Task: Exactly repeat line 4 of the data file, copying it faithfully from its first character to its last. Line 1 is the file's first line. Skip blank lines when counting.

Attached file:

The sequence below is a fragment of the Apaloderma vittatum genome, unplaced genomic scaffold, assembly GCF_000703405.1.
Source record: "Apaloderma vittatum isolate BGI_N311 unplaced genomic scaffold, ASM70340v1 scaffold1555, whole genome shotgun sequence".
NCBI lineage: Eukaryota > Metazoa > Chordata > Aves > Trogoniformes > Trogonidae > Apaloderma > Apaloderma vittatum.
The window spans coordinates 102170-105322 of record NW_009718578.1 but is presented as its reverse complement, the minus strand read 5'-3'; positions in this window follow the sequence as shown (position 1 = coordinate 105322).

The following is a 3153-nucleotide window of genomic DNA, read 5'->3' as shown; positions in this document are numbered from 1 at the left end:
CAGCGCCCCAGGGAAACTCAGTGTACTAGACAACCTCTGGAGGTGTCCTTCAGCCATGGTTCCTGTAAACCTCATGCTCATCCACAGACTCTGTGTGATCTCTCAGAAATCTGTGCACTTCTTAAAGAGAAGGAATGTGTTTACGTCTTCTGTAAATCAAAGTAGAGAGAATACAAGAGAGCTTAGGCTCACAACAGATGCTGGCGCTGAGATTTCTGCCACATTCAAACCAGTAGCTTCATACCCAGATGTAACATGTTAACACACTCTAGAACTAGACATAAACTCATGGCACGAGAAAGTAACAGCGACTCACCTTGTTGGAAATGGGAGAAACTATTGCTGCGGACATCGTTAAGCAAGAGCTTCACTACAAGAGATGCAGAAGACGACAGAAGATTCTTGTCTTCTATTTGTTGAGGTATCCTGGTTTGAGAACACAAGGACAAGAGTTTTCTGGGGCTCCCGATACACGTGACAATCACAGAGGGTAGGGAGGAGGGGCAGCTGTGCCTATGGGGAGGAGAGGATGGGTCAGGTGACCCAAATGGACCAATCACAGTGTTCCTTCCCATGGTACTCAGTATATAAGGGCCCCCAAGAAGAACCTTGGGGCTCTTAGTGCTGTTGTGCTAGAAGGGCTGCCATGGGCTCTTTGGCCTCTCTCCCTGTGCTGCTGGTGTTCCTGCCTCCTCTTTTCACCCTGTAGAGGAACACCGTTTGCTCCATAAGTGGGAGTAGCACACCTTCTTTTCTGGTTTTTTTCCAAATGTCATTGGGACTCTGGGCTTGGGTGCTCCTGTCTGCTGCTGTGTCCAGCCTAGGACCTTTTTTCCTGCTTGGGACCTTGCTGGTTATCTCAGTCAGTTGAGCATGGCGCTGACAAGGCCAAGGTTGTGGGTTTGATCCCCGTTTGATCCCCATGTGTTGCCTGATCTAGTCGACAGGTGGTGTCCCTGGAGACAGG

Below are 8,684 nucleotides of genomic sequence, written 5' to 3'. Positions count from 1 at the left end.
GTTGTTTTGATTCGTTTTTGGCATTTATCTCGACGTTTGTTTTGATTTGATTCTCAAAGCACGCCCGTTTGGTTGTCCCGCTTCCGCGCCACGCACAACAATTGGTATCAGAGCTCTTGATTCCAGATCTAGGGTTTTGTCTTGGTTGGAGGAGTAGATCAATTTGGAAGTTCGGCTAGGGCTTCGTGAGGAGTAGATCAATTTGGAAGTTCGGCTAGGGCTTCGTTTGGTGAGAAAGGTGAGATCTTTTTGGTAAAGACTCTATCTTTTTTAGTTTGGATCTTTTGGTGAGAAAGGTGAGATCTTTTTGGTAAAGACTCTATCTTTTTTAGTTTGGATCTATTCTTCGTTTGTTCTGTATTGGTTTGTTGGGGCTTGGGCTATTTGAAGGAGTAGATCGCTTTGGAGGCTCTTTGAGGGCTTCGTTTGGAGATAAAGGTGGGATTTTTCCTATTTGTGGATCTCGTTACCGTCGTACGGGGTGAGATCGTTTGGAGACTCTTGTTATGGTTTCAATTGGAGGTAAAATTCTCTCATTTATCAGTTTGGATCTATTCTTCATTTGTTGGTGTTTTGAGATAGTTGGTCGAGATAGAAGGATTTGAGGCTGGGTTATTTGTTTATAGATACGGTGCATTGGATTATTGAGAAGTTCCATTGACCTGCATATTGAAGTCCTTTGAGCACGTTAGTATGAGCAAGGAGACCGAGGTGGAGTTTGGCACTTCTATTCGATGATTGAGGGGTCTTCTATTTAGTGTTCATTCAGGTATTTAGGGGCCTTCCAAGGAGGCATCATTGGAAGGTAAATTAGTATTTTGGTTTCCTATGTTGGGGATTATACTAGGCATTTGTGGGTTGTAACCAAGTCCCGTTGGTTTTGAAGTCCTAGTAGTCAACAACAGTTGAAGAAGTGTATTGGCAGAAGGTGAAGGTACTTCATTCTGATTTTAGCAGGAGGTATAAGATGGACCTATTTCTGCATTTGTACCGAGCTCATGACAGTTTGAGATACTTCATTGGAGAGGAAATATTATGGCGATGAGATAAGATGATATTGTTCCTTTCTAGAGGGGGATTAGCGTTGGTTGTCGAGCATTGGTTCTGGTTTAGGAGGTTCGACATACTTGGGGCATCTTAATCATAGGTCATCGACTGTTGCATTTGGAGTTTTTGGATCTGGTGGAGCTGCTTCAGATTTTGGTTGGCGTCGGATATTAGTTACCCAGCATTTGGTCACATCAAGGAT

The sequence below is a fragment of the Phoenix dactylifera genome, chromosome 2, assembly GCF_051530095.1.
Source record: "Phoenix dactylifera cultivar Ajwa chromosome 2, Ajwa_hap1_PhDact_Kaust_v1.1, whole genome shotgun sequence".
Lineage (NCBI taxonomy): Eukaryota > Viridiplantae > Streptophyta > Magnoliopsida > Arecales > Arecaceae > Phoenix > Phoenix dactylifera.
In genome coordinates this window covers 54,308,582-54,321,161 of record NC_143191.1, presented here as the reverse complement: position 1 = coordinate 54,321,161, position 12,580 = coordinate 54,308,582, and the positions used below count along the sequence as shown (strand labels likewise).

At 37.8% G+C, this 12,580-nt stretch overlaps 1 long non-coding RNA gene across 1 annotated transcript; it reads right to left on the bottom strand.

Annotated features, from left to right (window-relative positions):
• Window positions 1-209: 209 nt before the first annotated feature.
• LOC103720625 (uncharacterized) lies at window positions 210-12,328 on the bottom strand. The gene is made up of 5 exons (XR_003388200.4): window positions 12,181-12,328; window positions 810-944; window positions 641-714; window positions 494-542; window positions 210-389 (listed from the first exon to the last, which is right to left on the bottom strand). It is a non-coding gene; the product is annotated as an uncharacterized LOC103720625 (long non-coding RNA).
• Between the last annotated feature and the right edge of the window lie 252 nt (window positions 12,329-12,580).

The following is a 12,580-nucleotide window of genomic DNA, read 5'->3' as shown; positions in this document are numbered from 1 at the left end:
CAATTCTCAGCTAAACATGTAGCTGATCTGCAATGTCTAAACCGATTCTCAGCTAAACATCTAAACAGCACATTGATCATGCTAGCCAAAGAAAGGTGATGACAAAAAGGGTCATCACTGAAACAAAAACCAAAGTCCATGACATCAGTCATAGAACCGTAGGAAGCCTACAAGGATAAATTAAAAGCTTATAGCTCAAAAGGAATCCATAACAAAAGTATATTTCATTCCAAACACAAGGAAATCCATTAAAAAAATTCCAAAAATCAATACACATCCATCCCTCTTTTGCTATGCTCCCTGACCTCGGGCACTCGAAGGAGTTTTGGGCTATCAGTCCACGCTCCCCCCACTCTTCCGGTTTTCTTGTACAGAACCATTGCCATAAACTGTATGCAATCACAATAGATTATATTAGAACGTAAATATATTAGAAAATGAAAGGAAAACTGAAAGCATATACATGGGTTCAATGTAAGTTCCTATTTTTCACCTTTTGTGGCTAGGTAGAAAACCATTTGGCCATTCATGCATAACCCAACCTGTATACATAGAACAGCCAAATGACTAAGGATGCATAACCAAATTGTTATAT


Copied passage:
The window spans coordinates 102170-105322 of record NW_009718578.1 but is presented as its reverse complement, the minus strand read 5'-3'; positions in this window follow the sequence as shown (position 1 = coordinate 105322).